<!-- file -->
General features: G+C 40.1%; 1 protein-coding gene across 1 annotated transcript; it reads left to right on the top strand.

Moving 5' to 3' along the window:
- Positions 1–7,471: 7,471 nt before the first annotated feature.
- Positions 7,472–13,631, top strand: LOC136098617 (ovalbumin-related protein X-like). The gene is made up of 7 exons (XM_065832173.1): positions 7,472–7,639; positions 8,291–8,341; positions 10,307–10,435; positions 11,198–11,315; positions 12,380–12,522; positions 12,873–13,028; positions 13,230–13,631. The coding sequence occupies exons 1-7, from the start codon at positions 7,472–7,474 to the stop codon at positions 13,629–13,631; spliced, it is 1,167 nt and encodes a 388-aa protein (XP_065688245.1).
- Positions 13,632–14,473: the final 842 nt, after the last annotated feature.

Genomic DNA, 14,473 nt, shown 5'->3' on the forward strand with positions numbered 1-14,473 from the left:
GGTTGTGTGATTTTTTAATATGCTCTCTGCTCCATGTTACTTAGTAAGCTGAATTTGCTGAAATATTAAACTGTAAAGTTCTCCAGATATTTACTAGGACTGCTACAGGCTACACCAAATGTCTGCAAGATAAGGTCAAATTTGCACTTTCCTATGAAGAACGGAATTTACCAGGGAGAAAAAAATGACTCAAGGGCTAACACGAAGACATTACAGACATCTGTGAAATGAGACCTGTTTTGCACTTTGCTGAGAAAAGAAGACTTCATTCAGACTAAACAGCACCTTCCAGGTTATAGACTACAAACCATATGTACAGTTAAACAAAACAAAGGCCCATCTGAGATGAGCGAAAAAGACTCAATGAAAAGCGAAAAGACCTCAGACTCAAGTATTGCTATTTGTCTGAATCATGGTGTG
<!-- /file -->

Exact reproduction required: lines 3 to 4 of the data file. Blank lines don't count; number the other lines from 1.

- Positions 1–7,471: 7,471 nt before the first annotated feature.
- Positions 7,472–13,631, top strand: LOC136098617 (ovalbumin-related protein X-like). The gene is made up of 7 exons (XM_065832173.1): positions 7,472–7,639; positions 8,291–8,341; positions 10,307–10,435; positions 11,198–11,315; positions 12,380–12,522; positions 12,873–13,028; positions 13,230–13,631. The coding sequence occupies exons 1-7, from the start codon at positions 7,472–7,474 to the stop codon at positions 13,629–13,631; spliced, it is 1,167 nt and encodes a 388-aa protein (XP_065688245.1).